By day, Erin O’Connor is a Victims Advocate at a District Attorney’s office in New England – but that’s not the only way she supports a community. Erin founded Threads of Hope, a non-profit that consigns clothing to fundraise for various charities.
How did you get the idea for Threads of Hope? How long have you been working on the project?
I launched Threads of Hope in January 2019, but had been working on it for a year before that. A friend introduced me to Poshmark, which is an app where people can sell their clothing that they no longer use. I loved not only purging my closet, but I loved packaging them up and sending them to someone who could use what I no longer can. After some thought, I created Threads of Hope; we collect gently used clothes and sell them with 20% of proceeds going to charity. The charity rotates every month, giving us a greater chance of helping the most people.
What is your full-time job? How do you feel like it ties into your sense of advocating for others?
I work full time as an advocate at the District Attorneys Office. Throughout my seven years with the office, I have met so many people in challenging situations — anything from having their home broken into, to losing a loved one to homicide. Although I offer support and provide services to these people, it’s easy to feel like I’m never doing enough.
I have talked with so many people who want to help different causes but don’t know how or feel like they could never make a significant impact. With purchasing second hand clothes through Threads of Hope, people can help the environment and also help a great cause at the same time.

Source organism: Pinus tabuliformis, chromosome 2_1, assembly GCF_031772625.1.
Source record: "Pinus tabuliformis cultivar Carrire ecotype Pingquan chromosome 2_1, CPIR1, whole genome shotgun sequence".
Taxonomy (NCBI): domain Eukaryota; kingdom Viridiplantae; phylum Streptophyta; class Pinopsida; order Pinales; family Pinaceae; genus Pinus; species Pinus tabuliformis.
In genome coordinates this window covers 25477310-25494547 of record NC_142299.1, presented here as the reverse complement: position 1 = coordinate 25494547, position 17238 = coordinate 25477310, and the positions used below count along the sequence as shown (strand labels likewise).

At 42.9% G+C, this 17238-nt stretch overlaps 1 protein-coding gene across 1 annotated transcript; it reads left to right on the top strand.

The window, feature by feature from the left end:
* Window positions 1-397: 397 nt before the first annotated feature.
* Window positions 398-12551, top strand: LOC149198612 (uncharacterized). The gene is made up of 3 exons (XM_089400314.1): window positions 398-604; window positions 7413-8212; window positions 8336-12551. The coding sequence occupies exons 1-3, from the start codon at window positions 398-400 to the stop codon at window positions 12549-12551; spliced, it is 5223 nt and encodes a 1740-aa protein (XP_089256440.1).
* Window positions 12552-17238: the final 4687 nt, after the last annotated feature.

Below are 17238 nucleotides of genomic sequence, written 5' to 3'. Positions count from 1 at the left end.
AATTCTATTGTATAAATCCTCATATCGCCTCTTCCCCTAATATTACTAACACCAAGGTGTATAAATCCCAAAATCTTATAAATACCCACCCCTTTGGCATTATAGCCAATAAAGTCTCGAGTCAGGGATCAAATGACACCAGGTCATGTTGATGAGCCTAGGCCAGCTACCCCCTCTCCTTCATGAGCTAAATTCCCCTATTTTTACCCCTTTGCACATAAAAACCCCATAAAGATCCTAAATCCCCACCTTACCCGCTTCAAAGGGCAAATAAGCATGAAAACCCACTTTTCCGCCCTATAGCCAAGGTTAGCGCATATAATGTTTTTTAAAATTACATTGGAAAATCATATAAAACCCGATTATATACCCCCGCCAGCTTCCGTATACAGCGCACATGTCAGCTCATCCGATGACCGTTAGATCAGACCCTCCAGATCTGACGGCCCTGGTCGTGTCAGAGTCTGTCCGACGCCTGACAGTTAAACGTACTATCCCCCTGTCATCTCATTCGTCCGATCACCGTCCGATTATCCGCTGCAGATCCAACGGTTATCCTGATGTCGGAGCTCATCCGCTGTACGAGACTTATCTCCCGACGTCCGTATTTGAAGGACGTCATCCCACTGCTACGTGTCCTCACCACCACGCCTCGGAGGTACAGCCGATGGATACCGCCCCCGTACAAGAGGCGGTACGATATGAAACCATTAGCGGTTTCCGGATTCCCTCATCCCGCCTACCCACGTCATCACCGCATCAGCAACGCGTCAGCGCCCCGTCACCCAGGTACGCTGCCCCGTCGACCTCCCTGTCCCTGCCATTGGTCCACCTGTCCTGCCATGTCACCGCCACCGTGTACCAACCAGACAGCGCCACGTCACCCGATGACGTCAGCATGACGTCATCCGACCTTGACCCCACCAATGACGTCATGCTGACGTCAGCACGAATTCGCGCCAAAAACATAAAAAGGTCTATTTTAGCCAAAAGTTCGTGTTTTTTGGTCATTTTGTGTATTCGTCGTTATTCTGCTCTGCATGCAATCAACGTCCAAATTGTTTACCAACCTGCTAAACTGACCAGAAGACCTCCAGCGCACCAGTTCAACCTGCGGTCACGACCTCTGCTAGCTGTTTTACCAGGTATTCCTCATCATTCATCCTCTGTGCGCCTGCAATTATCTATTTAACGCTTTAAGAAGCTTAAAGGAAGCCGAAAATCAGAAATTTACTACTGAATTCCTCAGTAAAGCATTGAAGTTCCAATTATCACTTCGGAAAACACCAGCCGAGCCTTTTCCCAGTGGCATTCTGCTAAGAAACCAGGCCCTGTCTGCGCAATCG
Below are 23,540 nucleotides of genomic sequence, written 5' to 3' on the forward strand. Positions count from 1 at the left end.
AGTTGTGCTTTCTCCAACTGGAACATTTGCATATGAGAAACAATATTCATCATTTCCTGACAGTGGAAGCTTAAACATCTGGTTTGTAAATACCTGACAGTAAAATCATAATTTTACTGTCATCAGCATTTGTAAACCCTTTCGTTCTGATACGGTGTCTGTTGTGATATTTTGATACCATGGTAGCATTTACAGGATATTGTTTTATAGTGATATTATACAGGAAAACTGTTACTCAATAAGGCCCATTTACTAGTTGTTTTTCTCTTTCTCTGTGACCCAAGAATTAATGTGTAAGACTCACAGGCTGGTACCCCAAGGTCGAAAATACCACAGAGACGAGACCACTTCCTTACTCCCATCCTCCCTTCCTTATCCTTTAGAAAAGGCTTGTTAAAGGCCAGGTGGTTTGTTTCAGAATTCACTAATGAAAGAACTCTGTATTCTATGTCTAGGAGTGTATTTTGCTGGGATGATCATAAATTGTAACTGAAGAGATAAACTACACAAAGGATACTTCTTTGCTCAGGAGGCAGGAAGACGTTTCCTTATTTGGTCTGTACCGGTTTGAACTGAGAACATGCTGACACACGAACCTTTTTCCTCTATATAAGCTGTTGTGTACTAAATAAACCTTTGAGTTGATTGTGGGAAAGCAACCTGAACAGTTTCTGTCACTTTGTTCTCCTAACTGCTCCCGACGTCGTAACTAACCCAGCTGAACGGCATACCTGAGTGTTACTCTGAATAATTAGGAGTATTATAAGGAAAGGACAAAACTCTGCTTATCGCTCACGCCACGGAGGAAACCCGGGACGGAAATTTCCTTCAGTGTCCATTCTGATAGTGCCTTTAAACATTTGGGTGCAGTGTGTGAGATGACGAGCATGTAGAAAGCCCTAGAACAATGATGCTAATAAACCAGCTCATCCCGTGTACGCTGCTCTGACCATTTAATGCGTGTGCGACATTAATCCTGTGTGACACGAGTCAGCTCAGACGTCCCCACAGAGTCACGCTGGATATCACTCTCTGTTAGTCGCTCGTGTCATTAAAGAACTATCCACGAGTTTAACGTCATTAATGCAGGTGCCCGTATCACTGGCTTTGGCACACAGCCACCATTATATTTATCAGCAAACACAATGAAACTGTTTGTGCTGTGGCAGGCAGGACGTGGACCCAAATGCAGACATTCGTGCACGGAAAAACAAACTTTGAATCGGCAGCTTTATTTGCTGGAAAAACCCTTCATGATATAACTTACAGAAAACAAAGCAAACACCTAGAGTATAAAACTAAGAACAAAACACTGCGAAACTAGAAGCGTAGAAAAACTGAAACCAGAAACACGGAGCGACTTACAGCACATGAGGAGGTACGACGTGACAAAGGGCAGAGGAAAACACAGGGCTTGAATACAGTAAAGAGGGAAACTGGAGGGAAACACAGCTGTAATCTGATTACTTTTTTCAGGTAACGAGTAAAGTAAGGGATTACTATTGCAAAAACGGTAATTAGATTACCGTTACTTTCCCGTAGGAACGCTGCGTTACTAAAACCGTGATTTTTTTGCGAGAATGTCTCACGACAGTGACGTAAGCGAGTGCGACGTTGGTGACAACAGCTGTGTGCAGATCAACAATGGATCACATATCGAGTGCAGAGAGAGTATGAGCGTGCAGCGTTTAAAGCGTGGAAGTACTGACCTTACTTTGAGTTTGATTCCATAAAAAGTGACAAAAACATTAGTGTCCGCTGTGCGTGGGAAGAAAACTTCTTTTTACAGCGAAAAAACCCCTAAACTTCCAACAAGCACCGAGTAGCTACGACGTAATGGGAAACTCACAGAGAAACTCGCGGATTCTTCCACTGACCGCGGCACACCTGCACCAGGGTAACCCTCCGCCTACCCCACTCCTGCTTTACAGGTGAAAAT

What kinds of causes do you support with TOH? Have you made any cool connections?
Threads of Hope supports a wide array of causes. We have collaborated with local non-profits such as The Home for Little Wanderers, The Women’s Foundation of Boston, and the Jeremiah Program. We have also collaborated with Fighting Pretty out of Portland, Oregon, who sends care packages to women battling cancer. We have some great organizations lined up for the future months as well; in October we will be collaborating with Winters Gift, a non-profit out of Utah that sends recovery kits to women who have undergone mastectomies.
What’s your vision for the future of your organization?
My goal is for Threads of Hope to help people all over the world. With our monthly charity changing every month, people can really learn about who they are helping and what their donation is doing towards.
How do you manage your “side-hustle” with your full time work?
It takes a lot of dedication, discipline, and time management! Starting a business is stress inducing for anyone, but especially where I am the one overseeing everything, it gets very overwhelming. In addition to a full time job and starting a business, I am also in the midst of planning my wedding (this is where time management skills come into play)! What helps is knowing that the work I’m putting in now is paving the path for the life I want for my family and I. The balancing act of being a good partner, daughter, sister, and friend can be tough, but I know it will be worth it.
Sara Remus is the founder and Executive Director for Pop Culture Positive. A California native, she lived in the golden state’s high desert and Central Valley until 2015 when she relocated to Boston to start a new East Coast life. She is passionate about creating spaces for inclusion, critical thinking, and changing how we handle body image. Follow her on Instagram and Twitter.